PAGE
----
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Details of Grant 

EPSRC Reference: EP/Y015398/1
Title: National facility for ultra-high field (11.7T) human MRI scanning
Principal Investigator: Bowtell, Professor R
Other Investigators:
Gunamony, Dr S Kopanoglu, Dr E Ipek, Dr O
Berrington, Dr A Shmueli, Dr K Sourbron, Professor S
Armitage, Dr P Malik, Dr SJ Rowe, Professor JB
Goense, Dr J Parkes, Professor LM Auer, Professor DP
Peters, Dr AM Clare, Dr S Williams, Professor SCR
Alexander, Professor D Wild, Professor J Jones, Professor DK
Blamire, Professor AM Weil, Dr RS Thelwall, Professor PE
Bangerter, Dr N K Rodgers, Professor CT Cercignani, Professor M
Poptani, Professor H Ronen, Dr I Mullinger, Dr KJ
Wheeler-Kingshott, Professor CAM Tyler, Professor DJ Bagshaw, Professor AP
Kourtzi, Professor Z Schneider, Professor JE Francis, Professor S
Hall, Professor I Gowland, Professor PA Glover, Dr PM
Jezzard, Professor P Parker, Professor GJM Peet, Professor AC
Researcher Co-Investigators:
Project Partners:
Department: Sch of Physics & Astronomy
Organisation: University of Nottingham
Scheme: Standard Research - NR1
Starts: 01 April 2023 Ends: 30 September 2028 Value (£): 29,410,359
EPSRC Research Topic Classifications:
EPSRC Industrial Sector Classifications:
Healthcare
Related Grants:
Panel History:
Panel DatePanel NameOutcome
01 Jan 3000 Large Research Infrastructure Outline Announced
Summary on Grant Application Form
The need for increased sensitivity and contrast drives the development of magnetic resonance imaging towards increasing magnetic field strength, with the most recent step being from 3 to 7T (T=tesla). The UK7T Network has provided the UK's 7T sites with valuable experience of successful collaboration on high-field-MRI and UK researchers have played a key role in establishing the maximal attainable performance of 7T systems. Recent technological advances have led to considerable excitement about the potential of UHF (>7T) for human MRI. The gains offered by UHF are prodigious, but considerable technical advances are required to deliver them. A small number of 9.4T scanners are already producing impressive results, 10.5T and 11.7T scanners are poised to deliver and 14T scanners are being considered in Europe and China. For UHF to have maximum impact, a concentrated national-level effort is now needed. We believe that a step change in performance can be rapidly realised at 11.7T, enabling swift advances in applied biomedical imaging. The UK's world-leading, closely-knit MRI and clinical research communities are uniquely equipped to undertake the coherent work-programme required to develop and exploit 11.7T.



Magnetic resonance imaging (MRI) and spectroscopy (MRS) provide powerful insights into the structure and function of the human body, enabling the study of anatomy, physiology and metabolism in health and disease. MRI and MRS underpin biomedical research programmes ranging from fundamental human biology and neuroscience to the experimental medicine studies and clinical trials which lead to improved patient outcomes. Increased signal-to-noise-ratio (SNR) at 11.7T will translate into much richer information content in structural and functional imaging in the brain and body, producing a step change in the range of research questions that can be addressed with MRI. The SNR of brain images will more than double from 7T levels, and sensitivity to key MRI markers of tissue properties will greatly increase. This is particularly the case for myelin and iron - important markers of neurodegeneration and neuroinflammation. The expected, more-than-tripling of blood-oxygenation-level-dependent sensitivity at 11.7T (relative to 7T) will allow brain activity to be probed in unprecedented detail, enabling reliable assessment of brain function at a mesoscopic level, bridging the gap between standard neuroimaging and invasive electrophysiology/microscopy techniques. UHF-MRS also offers great benefits for studies of metabolism in health and disease. Gains in SNR for MR studies involving X-nuclei (including 2H, 7Li, 13C, 17O, 23Na, 31P and 129Xe) are even greater than for 1H. This will produce a huge enhancement in metabolic mapping capability, accelerating data acquisition by up to 6x, so facilitating patient studies in cancer and a wide range of other important diseases.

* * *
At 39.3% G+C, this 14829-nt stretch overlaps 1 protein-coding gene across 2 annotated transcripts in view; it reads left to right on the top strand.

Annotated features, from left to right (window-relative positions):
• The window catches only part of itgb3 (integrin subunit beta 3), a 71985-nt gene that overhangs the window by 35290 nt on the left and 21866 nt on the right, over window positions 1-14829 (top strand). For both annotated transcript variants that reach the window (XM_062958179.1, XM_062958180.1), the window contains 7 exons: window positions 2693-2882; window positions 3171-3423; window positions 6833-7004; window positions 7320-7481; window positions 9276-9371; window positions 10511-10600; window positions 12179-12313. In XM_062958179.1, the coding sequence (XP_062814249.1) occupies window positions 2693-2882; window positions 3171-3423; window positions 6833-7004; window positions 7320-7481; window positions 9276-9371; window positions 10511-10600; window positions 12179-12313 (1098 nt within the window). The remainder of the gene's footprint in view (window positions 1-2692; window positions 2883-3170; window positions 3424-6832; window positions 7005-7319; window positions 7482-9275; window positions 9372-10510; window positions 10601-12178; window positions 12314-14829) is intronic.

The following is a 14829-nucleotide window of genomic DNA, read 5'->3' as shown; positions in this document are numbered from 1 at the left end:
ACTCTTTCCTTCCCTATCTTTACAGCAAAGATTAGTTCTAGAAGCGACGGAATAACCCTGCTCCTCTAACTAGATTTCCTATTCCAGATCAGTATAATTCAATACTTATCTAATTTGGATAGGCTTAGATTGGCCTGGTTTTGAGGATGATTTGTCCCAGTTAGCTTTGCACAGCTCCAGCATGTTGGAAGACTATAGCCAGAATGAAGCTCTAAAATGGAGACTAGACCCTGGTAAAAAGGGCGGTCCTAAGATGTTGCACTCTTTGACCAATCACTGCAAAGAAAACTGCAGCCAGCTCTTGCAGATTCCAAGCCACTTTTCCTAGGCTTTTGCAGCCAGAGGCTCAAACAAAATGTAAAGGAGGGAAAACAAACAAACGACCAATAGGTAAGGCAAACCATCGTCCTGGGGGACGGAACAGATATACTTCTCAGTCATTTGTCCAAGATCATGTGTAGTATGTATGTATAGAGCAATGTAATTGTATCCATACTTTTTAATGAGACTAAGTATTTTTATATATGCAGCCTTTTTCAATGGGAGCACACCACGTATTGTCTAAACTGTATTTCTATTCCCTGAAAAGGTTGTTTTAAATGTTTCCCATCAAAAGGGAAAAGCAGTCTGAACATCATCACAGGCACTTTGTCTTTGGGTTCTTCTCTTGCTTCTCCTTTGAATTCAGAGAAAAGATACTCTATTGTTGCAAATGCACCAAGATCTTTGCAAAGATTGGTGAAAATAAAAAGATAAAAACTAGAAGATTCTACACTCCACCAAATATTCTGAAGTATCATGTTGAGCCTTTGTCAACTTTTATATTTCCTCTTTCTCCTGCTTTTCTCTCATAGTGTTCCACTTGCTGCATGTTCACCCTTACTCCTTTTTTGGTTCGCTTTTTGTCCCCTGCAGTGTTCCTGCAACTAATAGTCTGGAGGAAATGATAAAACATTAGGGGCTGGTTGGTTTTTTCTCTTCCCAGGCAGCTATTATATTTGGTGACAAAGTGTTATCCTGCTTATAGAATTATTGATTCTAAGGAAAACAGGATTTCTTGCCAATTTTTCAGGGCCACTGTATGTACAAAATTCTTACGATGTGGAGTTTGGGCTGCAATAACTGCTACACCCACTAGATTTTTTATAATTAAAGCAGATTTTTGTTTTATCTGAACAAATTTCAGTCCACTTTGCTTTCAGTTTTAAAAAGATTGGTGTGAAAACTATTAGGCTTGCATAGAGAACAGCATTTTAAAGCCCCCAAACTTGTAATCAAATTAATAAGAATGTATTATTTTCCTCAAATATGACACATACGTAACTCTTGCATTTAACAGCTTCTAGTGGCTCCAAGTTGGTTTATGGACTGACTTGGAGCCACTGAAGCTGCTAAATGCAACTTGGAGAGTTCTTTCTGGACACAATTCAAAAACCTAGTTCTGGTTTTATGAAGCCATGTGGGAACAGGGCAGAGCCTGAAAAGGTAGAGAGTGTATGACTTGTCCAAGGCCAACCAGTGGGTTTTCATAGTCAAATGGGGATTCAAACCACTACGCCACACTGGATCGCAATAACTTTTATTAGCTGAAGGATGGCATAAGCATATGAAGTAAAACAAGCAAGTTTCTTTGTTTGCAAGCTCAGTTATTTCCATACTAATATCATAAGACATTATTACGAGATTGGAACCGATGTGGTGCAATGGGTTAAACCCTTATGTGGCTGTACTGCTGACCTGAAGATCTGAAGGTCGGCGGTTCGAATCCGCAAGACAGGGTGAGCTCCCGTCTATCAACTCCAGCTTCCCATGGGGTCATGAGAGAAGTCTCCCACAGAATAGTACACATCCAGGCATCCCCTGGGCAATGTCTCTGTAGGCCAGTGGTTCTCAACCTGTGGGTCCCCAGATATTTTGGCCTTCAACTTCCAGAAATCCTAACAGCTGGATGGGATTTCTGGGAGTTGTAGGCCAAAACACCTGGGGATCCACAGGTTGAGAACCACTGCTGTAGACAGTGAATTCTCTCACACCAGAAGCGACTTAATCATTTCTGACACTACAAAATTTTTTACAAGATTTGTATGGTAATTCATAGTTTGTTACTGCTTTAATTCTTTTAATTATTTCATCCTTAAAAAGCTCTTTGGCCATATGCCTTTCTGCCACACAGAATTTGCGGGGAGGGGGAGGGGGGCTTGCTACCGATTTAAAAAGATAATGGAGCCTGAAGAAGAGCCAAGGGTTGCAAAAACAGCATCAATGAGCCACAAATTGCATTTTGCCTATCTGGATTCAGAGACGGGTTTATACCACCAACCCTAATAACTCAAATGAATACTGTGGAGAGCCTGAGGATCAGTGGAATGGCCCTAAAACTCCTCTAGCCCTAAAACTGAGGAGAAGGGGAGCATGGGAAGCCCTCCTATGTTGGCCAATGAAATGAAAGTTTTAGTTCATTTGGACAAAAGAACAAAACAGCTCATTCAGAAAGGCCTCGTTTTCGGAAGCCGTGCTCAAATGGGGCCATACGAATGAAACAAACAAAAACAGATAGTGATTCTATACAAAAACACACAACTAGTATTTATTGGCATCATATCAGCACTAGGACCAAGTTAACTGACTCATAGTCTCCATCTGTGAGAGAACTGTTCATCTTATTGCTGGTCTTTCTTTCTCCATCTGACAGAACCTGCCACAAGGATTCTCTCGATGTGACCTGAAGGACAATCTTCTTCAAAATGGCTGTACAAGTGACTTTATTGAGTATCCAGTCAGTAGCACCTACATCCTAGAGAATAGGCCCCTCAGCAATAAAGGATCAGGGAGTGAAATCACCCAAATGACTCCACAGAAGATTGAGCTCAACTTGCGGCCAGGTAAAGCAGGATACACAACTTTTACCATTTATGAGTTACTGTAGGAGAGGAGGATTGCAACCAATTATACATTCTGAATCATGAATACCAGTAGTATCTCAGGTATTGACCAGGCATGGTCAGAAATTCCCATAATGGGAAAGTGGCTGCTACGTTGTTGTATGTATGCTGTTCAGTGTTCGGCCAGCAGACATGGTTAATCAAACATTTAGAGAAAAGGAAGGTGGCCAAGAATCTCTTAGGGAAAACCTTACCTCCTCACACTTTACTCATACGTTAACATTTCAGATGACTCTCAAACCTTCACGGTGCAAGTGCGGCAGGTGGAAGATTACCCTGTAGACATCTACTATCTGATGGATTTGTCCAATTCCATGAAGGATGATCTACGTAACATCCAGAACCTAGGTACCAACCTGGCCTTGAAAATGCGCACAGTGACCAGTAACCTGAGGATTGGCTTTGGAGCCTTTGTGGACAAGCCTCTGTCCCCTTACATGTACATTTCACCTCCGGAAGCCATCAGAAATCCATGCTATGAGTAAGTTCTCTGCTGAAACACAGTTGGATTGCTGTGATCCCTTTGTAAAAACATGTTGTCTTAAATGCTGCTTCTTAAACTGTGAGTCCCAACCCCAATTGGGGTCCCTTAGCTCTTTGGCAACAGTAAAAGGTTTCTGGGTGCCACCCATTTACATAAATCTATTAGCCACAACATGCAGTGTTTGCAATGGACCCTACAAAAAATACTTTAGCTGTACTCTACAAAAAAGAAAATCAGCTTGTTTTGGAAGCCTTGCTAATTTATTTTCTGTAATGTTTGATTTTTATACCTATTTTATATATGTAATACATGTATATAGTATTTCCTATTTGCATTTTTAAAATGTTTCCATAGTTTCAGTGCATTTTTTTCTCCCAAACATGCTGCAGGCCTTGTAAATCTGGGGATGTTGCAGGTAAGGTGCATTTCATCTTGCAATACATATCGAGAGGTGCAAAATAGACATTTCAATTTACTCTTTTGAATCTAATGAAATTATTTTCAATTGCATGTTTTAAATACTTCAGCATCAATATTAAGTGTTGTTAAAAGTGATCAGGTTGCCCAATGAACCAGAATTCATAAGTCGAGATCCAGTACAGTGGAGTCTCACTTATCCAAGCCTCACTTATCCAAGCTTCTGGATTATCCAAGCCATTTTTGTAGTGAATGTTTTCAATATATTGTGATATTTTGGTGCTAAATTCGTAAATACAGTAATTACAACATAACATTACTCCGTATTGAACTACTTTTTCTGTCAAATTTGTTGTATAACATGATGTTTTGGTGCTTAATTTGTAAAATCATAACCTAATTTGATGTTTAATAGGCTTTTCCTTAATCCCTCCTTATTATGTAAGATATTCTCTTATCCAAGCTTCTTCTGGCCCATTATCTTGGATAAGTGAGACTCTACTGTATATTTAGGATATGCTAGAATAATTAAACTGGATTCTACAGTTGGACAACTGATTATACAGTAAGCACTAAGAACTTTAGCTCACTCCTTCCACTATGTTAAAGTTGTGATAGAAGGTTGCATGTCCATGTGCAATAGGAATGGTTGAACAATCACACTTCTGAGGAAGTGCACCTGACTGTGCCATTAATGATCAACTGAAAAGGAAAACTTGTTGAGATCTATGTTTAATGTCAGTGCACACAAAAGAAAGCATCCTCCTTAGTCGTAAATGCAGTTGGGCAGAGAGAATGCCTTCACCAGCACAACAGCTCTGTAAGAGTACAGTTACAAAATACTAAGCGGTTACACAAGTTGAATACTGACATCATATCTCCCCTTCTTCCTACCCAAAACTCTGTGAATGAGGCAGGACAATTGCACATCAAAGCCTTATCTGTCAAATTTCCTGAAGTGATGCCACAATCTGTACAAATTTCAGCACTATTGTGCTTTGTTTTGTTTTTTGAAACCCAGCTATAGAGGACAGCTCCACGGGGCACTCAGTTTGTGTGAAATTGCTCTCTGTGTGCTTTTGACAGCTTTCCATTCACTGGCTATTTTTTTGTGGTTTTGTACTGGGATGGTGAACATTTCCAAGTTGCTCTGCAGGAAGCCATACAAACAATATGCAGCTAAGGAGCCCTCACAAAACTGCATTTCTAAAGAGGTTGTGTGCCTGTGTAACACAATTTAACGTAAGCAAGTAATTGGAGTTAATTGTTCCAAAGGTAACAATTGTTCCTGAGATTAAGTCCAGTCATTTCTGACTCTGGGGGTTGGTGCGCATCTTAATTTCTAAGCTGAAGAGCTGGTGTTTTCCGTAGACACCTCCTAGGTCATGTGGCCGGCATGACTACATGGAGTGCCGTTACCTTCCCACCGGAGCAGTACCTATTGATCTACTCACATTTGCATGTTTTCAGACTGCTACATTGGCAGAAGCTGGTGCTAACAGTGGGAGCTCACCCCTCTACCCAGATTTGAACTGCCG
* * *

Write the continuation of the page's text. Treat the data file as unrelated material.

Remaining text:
This bid was developed with input from >90 researchers from 20 different organisations whose expertise spans multiple disciplines, who will develop and use the new facility. The new insights into brain structure and function provided by the facility will be of immediate benefit to researchers in basic and clinical neuroscience. Previously inaccessible measures of metabolism and organ function in health and disease will be of value across the biomedical community, including the life science and healthcare industries and the NHS. Engineers, physicists and computer scientists will be engaged in the development of new UHF technology.

Key Findings
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Potential use in non-academic contexts
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Summary
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Organisation Website: http://www.nottingham.ac.uk